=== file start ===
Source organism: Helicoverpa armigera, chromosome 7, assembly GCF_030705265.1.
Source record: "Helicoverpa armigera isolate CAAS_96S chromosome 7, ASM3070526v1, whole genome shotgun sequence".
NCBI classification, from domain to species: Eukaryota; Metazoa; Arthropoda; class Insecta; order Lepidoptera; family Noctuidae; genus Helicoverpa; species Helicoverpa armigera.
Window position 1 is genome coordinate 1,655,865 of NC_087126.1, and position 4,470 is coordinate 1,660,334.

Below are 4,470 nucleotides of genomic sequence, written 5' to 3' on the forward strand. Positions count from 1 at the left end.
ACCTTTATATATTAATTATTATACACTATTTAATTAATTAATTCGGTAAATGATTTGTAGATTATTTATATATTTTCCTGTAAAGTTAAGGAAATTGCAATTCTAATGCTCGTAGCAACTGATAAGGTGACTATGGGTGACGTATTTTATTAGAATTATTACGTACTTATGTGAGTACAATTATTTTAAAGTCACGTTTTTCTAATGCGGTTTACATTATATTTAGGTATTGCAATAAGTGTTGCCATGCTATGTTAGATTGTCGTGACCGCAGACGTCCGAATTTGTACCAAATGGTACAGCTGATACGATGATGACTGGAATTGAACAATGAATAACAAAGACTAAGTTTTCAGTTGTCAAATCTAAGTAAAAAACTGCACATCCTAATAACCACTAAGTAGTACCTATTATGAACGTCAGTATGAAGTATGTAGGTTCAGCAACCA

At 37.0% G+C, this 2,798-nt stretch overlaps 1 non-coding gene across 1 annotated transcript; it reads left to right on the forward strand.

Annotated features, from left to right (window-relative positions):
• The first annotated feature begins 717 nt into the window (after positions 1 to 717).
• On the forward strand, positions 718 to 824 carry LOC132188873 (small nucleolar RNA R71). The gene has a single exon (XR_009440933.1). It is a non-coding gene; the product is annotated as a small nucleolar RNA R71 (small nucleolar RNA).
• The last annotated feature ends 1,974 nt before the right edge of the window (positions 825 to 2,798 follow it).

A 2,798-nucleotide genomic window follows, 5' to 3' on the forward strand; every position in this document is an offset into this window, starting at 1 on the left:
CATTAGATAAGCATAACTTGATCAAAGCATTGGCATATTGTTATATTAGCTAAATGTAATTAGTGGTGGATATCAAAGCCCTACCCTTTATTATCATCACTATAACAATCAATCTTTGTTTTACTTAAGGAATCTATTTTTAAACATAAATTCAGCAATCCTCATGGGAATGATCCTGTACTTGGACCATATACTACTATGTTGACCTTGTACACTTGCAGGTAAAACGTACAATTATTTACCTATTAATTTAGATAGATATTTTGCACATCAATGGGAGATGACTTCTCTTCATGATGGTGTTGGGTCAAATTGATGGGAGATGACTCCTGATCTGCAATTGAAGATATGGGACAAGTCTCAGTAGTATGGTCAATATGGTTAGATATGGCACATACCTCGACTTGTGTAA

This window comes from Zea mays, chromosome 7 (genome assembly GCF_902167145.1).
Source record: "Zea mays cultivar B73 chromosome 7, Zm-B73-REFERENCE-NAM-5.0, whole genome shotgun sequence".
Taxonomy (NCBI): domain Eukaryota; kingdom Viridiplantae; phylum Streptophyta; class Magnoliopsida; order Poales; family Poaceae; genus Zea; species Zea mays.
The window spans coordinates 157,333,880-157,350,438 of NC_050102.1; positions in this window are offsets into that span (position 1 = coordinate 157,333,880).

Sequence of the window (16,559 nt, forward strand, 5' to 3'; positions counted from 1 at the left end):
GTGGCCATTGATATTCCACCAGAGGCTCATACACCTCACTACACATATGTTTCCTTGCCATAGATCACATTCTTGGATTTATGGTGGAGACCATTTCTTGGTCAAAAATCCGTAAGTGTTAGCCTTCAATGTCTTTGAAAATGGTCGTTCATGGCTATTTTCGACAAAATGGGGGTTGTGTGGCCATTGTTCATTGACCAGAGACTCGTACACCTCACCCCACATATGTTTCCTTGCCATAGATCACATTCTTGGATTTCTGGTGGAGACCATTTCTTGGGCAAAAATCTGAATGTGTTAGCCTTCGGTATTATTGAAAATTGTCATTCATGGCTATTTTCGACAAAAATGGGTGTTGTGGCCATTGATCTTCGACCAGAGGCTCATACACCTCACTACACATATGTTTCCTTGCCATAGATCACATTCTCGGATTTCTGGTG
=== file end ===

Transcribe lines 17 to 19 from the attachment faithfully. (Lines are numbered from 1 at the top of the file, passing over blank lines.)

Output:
The window spans coordinates 157,333,880-157,350,438 of NC_050102.1; positions in this window are offsets into that span (position 1 = coordinate 157,333,880).

Sequence of the window (16,559 nt, forward strand, 5' to 3'; positions counted from 1 at the left end):
GTGGCCATTGATATTCCACCAGAGGCTCATACACCTCACTACACATATGTTTCCTTGCCATAGATCACATTCTTGGATTTATGGTGGAGACCATTTCTTGGTCAAAAATCCGTAAGTGTTAGCCTTCAATGTCTTTGAAAATGGTCGTTCATGGCTATTTTCGACAAAATGGGGGTTGTGTGGCCATTGTTCATTGACCAGAGACTCGTACACCTCACCCCACATATGTTTCCTTGCCATAGATCACATTCTTGGATTTCTGGTGGAGACCATTTCTTGGGCAAAAATCTGAATGTGTTAGCCTTCGGTATTATTGAAAATTGTCATTCATGGCTATTTTCGACAAAAATGGGTGTTGTGGCCATTGATCTTCGACCAGAGGCTCATACACCTCACTACACATATGTTTCCTTGCCATAGATCACATTCTCGGATTTCTGGTG